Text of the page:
How to Organize a Team-Building Activity

Whether you're trying to boost the morale of your squad or foster leadership in young players, here's a simple guide to organizing and running effective team-building activities that'll develop young athletes into a cohesive unit.

Progressive Planning

It is best to plan an entire team-building session in a progressive manner with each challenge building on the next and organized around key themes for your team.

For example, if you want to foster better communication among group members, then your activities should include initiatives that call for various combinations of players taking a leadership role in giving directions, commands or ideas in both verbal and non-verbal mediums.

If you want to develop team trust, then initiatives should include activities that ask teammates to relinquish control and power to another teammate in a safe, non-threatening manner.

Beyond the thematic focus of the event, your team-building session should also include progressions from individual and partner challenges to small group and eventually to full-team initiatives.

The complexity should also vary on a continuum from simple (fewer rules, less-demanding challenges or shorter times to complete tasks) to more complex (more rules or restrictions, greater demands on the individuals or the group based on length of time to be successful or level of difficulty).

Getting Started With the "Ice Breaker"

Like any good practice session, team building should also begin with a proper "warm up" to prepare athletes for the day's events.

Warm-up activities can be thought of as simple "ice breaker" type experiences that encourage athletes to transition from physical training, competitive mode to a more relaxed and open spirit of engagement.

Laying Down the "Ground Rules"

At that point, the ground rules should be given to your team including the goals for the activity, any team rules you want to encourage (for example, "Only positive verbal comments are to be shared," "Let's all respect individual differences," or "Let's foster a safe environment both physically and emotionally").

Let players know that there is a purpose to these games and while they may be having a great time laughing, having fun and enjoying themselves, there is a deeper meaning, if you will, that will be explored and that is embedded in the activities. Let them know that these messages will be addressed at the end of the day.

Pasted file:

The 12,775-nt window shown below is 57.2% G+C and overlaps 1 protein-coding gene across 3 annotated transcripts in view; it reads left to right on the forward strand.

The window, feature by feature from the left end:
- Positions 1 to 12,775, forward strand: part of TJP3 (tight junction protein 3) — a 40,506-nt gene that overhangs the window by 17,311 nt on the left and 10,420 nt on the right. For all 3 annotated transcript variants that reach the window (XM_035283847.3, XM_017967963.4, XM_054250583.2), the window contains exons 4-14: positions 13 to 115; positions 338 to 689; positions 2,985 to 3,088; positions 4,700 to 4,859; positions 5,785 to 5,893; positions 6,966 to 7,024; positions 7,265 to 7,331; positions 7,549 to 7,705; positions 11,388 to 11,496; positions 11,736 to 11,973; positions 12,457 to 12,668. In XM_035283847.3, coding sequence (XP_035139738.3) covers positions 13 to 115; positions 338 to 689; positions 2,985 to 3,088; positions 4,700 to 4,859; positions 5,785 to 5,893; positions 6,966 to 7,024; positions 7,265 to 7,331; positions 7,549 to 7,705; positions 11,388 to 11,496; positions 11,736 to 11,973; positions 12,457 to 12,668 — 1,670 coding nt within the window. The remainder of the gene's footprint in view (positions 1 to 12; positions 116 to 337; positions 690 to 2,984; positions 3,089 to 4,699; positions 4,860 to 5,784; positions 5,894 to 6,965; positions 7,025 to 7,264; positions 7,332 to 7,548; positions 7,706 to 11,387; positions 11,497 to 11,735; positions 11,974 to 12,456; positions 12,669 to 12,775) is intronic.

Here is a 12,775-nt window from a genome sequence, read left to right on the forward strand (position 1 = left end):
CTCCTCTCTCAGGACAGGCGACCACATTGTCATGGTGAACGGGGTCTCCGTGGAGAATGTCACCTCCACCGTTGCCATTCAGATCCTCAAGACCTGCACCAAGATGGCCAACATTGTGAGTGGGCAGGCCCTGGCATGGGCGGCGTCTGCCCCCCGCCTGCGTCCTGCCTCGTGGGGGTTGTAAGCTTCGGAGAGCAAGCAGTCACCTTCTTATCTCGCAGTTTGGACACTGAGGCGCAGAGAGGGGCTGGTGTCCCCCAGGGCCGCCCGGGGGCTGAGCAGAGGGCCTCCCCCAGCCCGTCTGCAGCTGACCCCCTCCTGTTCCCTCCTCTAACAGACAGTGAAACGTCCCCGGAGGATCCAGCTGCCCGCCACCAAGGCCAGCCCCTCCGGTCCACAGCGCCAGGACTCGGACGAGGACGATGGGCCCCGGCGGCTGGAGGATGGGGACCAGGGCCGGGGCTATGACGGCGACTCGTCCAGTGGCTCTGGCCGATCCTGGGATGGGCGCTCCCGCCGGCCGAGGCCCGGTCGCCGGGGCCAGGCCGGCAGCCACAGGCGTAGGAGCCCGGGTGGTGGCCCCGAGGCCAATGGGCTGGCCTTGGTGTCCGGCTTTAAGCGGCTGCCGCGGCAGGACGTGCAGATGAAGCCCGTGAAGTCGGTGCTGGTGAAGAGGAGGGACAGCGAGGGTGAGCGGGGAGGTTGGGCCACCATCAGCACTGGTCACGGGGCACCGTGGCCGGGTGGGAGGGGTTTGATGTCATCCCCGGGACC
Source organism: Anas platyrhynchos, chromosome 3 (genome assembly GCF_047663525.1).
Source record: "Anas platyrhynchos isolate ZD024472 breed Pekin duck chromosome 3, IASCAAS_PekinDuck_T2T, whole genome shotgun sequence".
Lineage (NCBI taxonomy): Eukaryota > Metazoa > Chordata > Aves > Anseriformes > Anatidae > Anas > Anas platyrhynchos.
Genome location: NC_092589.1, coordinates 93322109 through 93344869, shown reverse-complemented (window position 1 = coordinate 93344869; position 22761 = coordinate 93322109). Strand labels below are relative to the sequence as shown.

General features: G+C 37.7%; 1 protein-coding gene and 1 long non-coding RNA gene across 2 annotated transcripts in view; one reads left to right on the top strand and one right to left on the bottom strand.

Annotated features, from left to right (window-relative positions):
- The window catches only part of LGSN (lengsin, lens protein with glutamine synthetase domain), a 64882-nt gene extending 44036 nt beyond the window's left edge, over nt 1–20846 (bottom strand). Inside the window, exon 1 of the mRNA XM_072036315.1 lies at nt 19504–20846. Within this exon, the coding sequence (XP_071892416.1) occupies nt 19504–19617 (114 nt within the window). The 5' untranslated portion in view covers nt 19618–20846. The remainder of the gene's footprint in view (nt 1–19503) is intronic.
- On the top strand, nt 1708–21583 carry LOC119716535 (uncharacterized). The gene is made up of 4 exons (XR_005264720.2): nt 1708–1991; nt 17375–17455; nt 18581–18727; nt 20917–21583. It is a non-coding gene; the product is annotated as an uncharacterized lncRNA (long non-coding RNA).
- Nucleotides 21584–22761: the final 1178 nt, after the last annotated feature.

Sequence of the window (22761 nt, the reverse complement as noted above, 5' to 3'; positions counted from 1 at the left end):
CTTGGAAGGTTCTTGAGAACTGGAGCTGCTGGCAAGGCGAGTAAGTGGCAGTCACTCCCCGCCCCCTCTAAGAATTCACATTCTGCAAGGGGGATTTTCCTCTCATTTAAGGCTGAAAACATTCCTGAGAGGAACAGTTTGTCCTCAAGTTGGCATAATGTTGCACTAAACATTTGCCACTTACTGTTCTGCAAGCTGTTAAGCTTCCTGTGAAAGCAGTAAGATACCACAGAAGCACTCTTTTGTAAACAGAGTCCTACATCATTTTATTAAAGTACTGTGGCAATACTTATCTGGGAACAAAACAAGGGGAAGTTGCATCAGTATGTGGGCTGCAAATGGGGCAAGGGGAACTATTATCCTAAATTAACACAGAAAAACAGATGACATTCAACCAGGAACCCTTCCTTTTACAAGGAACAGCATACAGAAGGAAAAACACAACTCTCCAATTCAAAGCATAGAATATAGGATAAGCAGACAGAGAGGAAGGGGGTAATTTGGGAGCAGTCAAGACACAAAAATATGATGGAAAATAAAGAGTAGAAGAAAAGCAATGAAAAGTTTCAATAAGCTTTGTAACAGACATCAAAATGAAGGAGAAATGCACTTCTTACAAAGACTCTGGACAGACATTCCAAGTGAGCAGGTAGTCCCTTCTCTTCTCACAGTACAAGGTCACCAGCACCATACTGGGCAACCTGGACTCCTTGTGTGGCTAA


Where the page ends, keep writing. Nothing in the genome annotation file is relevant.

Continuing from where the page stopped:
It's Not Over Until the Debriefing

One error that many team leaders often commit is to focus almost exclusively on the initiatives themselves and neglect the debriefing session at the end of training with the entire group. At the final debriefing, lessons extracted from the day's activities should be explored.

Players' opinions should be drawn out and they should be asked to explain what they saw, heard, learned and felt during the team building actives and what potential applications could be derived for the team or for the season.

In many ways, the debriefing sessions are as important, if not more so, than the activities themselves. With experience, team leaders will increase their skills in both the art and science of leading activities and in discussing their use, value and application for the team in the weeks and months ahead.

Ongoing Follow-Up

Finally, it is essential that coaches follow up the event by highlighting the themes unveiled and revealed in the team building sessions in subsequent practice sessions e.g. on the court, field, pool, arena, etc. as part of a traditional practice).

In other words, the lessons should be revisited throughout the year and not simply left at the site of the team-building activities.

Colleen Hacker Ph.D., is a Professor of Movement Studies and Wellness Education at Pacific Lutheran University, as well as consultant for the U.S. Women's National Soccer Team.

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